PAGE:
By Ramon P. DeGennaro, Phd
popular link circulating on the internet shows the results of a demonstration. Dr. Richard Davis sneezed, sang, talked, and coughed into agar cultures wearing a standard surgical mask, and again using no mask. The result is a powerful image: The cultures without the mask clearly show more microorganism growth.
The strongly worded conclusion from the post’s author? Wear a mask. That way, “Lives will be saved.”
A picture is worth a thousand words, but a picture is not a good substitute for thoughtful analysis. Does the image actually support the conclusion? Or even worse, is the image misleading, steering you to an incorrect conclusion?
Indeed, Dr. Davis’ own conclusion of his demonstration is considerably less emphatic than the author’s: “A mask preventing your spit & breath from flying out of your mouth, even if doesn’t catch it all, will stop some spread of bacteria (see [in this demonstration]) AND LIKELY VIRUS (not seen [in this demonstration]).” ~ Rich Davis, PhD, D(ABMM), MLS June 27, 2020, emphasis in the original.
That’s far less powerful. First, as Dr. Davis is careful to say, the cultures show bacterial growth, not viral growth. Bacteria are much larger than viruses, so a test showing that a mask blocks bacteria gives us no direct evidence that masks help block COVID-19 and other viral infections, such as the flu.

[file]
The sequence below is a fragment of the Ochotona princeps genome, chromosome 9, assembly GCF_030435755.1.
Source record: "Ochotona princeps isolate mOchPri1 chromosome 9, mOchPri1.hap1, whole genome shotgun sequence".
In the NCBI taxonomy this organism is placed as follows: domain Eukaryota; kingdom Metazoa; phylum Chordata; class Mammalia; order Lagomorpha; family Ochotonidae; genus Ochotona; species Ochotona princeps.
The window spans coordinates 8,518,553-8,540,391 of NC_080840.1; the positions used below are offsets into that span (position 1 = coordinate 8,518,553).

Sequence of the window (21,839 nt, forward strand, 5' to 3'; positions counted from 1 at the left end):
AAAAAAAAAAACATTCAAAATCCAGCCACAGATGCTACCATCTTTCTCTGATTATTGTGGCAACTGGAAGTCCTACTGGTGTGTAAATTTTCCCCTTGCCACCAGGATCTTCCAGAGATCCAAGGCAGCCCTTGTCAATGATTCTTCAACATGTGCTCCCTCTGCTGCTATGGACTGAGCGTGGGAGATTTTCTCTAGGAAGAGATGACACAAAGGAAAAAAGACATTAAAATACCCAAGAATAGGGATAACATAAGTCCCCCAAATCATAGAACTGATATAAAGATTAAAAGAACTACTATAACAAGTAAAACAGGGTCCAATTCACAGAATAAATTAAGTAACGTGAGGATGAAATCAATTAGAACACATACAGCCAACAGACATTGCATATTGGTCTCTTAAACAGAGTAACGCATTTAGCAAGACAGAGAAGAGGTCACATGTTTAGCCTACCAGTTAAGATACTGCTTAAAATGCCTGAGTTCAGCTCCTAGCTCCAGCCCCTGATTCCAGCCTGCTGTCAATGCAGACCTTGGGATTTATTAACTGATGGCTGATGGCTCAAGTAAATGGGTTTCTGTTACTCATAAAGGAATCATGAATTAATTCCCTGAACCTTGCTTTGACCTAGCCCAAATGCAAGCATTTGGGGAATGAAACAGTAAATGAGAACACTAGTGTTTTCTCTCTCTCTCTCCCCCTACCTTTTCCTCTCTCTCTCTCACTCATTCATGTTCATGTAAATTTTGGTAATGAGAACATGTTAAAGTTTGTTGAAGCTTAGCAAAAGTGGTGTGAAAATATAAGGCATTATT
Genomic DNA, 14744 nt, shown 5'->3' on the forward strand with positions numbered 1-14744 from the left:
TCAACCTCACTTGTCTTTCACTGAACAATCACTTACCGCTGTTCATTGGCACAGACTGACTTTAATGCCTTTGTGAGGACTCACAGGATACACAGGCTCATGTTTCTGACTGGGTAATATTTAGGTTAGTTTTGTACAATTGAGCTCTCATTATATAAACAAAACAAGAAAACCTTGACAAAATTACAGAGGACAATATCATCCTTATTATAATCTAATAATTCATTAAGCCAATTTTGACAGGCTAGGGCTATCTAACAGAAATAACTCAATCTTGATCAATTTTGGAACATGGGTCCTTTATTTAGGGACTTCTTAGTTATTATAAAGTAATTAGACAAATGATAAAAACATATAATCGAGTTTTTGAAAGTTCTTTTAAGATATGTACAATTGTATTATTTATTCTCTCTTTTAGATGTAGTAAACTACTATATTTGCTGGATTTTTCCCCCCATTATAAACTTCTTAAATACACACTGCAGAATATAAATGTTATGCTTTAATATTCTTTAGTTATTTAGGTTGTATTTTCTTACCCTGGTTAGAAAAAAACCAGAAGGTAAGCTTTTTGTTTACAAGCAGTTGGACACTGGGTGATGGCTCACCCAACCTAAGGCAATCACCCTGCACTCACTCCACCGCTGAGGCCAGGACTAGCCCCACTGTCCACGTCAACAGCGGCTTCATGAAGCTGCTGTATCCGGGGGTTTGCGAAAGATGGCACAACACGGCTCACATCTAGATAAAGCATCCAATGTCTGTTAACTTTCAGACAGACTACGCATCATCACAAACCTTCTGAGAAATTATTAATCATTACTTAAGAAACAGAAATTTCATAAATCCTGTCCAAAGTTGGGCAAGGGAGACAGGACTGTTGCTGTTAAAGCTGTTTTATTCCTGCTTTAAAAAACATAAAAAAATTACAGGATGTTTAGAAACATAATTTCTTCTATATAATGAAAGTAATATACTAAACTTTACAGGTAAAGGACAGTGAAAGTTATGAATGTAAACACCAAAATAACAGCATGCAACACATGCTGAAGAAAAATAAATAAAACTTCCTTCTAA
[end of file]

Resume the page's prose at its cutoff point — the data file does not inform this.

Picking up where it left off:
This doesn’t mean the demonstration is necessarily irrelevant for viral infections. But to inject a dramatic photo of bacterial cultures into the COVID-19 conversation is at best misleading. Masks may or may not be a good idea for you, but Captain Michael Doyle, the commanding officer of a coronavirus testing site, says, “The only mask that the CDC considers safe from you getting the coronavirus, the only way to actually prevent you from inhaling it, is the N95 mask.”
So, based on Captain Doyle’s statement, should we not bother to wear a mask? Again, masks may or may not be a good idea for you, but his statement is also potentially misleading: Although Captain Doyle is absolutely correct, he is discussing whether the mask protects the wearer. Perhaps we should consider those around us.
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